All these systems, though, have one disadvantage which will be explained below. It should be kept in mind that the soiling of a prosthesis may be basically divided into three groups as follows:
1. Food scraps of a fatty or fatty-viscous character (desserts, sauces, fruit ices)
2. Adhering proteins (meat, milk product deposits)
3. Poorly soluble mineral deposits arising from saliva (like tartar).
Most cleansing agents for prostheses work very well on group 1, less well on group 2, but almost not at all on group 3. The reason is that wetting agents and oxygen-producing substances are capable of removing fatty substances and combatting development of odors due to decay. However, it is not that easy to remove proteins, which is only possible when the proteins are mixed into the fatty material and can be removed together with it. Most of these methods do not succeed when these proteins strongly adhere to the prosthesis and the prosthesis is badly soiled with such materials. All these methods are completely unsuccessful in connection with tartar-like mineral deposits, which form after long use of a prosthesis without cleansing of a lattice-like substance wherein proteins are deposited.
The known prosthesis cleansing materials principally fail in this instance because tartar deposits can only be dissolved in strongly acidic media and thereby removed. Cleansing of fats and their removal by dispersing agents is logical only at pH's above 7, because cleansing by dispersing agents and particularly splitting off of oxygen at pH's below below 7 are technically not possible.
Thus in principle, are three mechanisms of action needed when it is desired to combat all three causes of soiling when cleansing a prosthesis.
Due to the fact that it is not possible to prepare a cleansing agent which is simultaneously acidic and alkaline, an invention must provide a multi-component tablet within which an acidic and an alkaline component differ in solubility. The purpose of this composition is to keep the pH of the cleansing solution at a preferred, for instance acidic level, initially for a definite time and progressively move the pH into the opposite, alkaline region in order to exert the cleansing power against all three soiling factors.
Here, basically two procedures are possible: the multi-component tablet may begin in the acidic region and after a certain time change into the alkaline region. The other possibility is to regulate the process in the opposite direction, in other words, to begin with alkalinity and thereafter change into the acidic region.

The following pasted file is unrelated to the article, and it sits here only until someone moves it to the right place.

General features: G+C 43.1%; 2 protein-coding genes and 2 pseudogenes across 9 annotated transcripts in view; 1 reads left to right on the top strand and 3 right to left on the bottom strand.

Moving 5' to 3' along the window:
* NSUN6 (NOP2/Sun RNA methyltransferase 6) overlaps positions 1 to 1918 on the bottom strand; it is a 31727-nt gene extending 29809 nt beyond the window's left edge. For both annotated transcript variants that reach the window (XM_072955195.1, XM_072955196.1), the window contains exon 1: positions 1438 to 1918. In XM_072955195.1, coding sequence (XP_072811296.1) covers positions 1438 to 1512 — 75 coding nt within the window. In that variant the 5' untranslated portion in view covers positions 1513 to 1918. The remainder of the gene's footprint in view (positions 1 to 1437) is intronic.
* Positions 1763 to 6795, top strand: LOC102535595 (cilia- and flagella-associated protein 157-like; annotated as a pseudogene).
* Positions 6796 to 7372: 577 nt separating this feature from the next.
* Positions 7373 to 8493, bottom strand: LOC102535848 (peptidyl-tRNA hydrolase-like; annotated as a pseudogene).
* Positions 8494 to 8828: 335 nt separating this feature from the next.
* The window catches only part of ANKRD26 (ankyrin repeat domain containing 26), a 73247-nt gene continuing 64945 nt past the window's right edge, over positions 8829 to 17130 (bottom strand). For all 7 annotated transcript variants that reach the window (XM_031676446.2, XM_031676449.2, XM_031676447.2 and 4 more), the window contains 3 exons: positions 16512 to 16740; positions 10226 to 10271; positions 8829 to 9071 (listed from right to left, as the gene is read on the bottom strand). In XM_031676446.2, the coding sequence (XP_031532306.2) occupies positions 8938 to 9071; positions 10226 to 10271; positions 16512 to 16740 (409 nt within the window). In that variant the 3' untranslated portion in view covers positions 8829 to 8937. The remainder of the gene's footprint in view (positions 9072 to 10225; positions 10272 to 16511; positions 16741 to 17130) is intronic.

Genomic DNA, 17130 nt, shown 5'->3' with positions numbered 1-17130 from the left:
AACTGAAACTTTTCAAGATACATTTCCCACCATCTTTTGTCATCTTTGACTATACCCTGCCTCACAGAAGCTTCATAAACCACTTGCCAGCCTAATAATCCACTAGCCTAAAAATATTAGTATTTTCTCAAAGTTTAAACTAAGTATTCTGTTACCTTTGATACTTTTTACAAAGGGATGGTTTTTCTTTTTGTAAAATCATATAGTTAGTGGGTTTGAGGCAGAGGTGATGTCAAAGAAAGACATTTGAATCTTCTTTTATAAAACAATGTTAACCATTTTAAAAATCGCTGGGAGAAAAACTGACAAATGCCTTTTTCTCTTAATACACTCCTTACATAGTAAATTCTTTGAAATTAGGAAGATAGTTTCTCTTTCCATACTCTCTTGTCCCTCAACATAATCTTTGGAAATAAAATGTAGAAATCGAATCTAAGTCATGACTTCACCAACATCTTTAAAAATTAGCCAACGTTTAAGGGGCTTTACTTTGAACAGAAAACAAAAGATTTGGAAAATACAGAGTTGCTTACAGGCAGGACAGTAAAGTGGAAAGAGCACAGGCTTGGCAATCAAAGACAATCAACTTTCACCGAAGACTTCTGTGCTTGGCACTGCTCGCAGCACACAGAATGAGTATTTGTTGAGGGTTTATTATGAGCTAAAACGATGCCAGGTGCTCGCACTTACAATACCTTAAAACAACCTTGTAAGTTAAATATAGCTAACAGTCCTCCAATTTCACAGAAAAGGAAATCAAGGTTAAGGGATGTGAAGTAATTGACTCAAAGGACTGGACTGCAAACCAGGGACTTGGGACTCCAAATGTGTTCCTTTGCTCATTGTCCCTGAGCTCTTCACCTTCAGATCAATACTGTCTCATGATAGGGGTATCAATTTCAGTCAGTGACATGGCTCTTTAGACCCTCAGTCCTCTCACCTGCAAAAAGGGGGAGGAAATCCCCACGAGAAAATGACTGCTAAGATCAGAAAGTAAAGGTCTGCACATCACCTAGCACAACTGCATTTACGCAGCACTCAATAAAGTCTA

The former procedure is advantageous insofar as the tartar-like mineral deposits are initially dissolved which, due to their micro-crystalline structure, adhere especially strongly to the rough, scratched or mechanically damaged surface of the prosthesis. The easily actuated dissolution of the fatty layer progressively occurs in the alkaline environment.
If sulpho-peracids, dispersing agents, polyphosphates, perborates and similar substances are used for the removal of fatty components, it is also advantageous when these components are the latter ones. It is also advantageous to add in the same time span where this alkalinity is active, cleansing enzymes too, which become active for protracted times after the change from acidic to alkaline reaction. Most cleansing enzymes develop their principal activity in a pH region between 7 and 9 but cleansing enzymes are also known which act in the acidic region.
Thus the invention relates to a cleansing tablet for dental prostheses containing an acidic-reacting component in an aqueous medium and an alkaline component as components of the effervescent mixture, and preferably included additives, as oxidants, aromatics, coloring material, indicators, antimicrobials, carriers, releasing agents and/or proteolytic enzymes, wherein one of both components, either the alkaline or the acidic component, is more slowly soluble in water relative to the other component, so that the pH is effectively maintained after the addition of the tablet in the alkaline or the acidic region respectively, while simultaneously effervescing, and wherein one of the components is present in a stoichiometric excess in order to adjust the pH of the solution after the end of the reaction of the effervescing mixture into a region of pH opposed to the previously temporarily stabilized pH, in which case a proteolytic enzyme is preferably present in the component which dissolves slower in water and is present in excess.